I, and many others, have long considered geeks to be quite different from the general populace. One of the ways this manifests itself, or so I thought, was in our ability to look at a situation objectively and divorce ourselves from pesky human emotions. I call this "geek exceptionalism" - that some things which apply to others simply don't apply to us. We laughed at many a convicted felon's family and friends who defended said convict's innocence because, in our view, they simply weren't able to look at the situation from a distance. We, or at least *I*, knew that I wouldn't make that same mistake.
Unfortunately, the Reiser case has brought to the fore the fact that, at least in some ways, we're really just like all the other numbskull humans on the planet, subject to the same emotions and biased points-of-view as everyone else. It's painful to conclude that we're really not all that exceptional, but as I recall those of us who defended Reiser and accused the jury of convicting someone without the necessary evidence, my main takeaway is that we really cannot place a higher value on our judgment over anyone else's. Speaking only for myself, I didn't think it was possible for someone as nerdy as Hans to harm anyone. The few times I met Hans, "prone to physical violence" was not a characteristic that came to mind.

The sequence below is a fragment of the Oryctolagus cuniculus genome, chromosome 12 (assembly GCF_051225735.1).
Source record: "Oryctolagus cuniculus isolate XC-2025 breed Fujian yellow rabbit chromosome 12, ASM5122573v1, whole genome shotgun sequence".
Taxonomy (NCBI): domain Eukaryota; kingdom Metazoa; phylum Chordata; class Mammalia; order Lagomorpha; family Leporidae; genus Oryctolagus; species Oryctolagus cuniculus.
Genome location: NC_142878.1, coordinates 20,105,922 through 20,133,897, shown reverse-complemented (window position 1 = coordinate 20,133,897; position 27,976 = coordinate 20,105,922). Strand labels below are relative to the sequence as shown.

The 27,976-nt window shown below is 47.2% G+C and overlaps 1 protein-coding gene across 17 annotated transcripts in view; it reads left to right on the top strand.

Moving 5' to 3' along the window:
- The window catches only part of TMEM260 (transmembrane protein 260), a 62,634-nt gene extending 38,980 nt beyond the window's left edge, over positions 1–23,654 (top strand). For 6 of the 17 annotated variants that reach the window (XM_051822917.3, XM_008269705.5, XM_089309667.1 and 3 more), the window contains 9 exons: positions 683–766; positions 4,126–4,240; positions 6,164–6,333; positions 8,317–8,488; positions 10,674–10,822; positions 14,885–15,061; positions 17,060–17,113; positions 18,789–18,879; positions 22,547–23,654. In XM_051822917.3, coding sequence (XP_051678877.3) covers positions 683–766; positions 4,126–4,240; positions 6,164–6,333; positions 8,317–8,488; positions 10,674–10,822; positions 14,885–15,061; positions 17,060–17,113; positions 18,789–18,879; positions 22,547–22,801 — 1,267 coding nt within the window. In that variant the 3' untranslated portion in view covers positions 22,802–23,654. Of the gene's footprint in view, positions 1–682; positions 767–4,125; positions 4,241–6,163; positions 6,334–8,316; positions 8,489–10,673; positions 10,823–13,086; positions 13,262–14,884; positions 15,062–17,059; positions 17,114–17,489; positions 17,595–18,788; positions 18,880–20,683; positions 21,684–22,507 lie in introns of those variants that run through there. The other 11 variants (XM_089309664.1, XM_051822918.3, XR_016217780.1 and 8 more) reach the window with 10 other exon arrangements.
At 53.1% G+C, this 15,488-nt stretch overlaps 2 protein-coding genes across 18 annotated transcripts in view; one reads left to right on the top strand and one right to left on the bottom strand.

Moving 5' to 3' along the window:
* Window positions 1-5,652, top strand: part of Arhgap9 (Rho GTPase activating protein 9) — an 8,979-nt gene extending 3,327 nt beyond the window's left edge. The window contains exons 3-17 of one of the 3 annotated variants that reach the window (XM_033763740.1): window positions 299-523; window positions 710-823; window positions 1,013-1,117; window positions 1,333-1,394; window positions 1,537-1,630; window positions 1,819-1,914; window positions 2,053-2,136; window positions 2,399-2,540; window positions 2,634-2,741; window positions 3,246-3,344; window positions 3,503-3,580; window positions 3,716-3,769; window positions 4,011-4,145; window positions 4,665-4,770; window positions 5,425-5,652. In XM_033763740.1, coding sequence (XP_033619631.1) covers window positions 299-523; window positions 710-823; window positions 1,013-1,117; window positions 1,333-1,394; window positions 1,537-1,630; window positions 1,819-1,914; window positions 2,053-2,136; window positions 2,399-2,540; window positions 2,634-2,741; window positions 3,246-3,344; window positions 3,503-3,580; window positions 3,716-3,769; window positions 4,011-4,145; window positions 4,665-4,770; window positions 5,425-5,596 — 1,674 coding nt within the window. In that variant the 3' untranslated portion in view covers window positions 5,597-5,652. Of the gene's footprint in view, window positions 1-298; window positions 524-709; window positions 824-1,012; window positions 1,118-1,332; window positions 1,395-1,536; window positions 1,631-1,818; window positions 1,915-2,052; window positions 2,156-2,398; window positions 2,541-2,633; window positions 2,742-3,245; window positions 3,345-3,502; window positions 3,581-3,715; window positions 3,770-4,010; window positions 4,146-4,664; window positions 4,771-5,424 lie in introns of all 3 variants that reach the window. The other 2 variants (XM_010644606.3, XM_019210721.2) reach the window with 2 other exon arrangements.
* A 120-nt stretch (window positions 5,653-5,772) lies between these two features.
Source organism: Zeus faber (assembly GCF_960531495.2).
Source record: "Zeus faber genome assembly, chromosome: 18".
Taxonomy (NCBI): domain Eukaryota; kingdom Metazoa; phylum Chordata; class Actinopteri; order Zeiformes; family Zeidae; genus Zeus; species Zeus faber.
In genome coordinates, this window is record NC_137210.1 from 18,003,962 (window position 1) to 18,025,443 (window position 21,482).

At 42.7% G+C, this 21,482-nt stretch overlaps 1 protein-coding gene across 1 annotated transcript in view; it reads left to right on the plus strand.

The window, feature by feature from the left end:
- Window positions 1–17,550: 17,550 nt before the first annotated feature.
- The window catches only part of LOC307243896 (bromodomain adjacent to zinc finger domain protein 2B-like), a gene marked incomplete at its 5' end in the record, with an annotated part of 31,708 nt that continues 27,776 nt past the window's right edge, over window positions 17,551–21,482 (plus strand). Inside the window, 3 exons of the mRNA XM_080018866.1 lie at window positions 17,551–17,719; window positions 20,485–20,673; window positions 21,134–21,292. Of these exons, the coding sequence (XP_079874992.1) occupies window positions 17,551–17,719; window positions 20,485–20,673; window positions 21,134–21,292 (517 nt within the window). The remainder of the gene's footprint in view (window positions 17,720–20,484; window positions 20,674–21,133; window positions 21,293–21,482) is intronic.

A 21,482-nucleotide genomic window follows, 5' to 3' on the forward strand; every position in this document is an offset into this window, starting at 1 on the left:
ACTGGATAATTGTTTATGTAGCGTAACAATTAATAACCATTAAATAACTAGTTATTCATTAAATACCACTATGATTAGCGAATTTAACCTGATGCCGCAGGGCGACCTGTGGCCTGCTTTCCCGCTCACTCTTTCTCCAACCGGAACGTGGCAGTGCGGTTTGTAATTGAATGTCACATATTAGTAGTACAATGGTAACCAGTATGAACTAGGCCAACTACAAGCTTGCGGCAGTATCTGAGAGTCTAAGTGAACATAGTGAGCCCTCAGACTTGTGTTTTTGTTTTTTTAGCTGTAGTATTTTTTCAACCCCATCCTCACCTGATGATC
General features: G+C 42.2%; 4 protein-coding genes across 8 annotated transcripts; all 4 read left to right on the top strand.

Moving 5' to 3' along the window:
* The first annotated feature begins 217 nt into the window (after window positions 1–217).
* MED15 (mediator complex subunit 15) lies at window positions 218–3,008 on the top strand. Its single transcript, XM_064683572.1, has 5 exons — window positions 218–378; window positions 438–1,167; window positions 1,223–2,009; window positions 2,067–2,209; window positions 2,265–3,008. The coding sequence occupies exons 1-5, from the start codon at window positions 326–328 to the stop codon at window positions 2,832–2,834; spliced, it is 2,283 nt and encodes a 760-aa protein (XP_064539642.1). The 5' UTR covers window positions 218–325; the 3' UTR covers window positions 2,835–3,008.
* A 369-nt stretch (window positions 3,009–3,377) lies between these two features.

With the apparent location and retrieval of Nina Reiser's remains, mine and many others fears have been confirmed: Nina was in fact murdered, and it was at the hands of Hans. So whenever we need to make a judgment about something to which we have a personal attachment, we would do well to take into account the opinions of those who can truly provide an independent, unbiased point-of-view... even if they're not a geek :)
Today, my thoughts go out to Nina's children and other family members. May they find health and happiness in the future.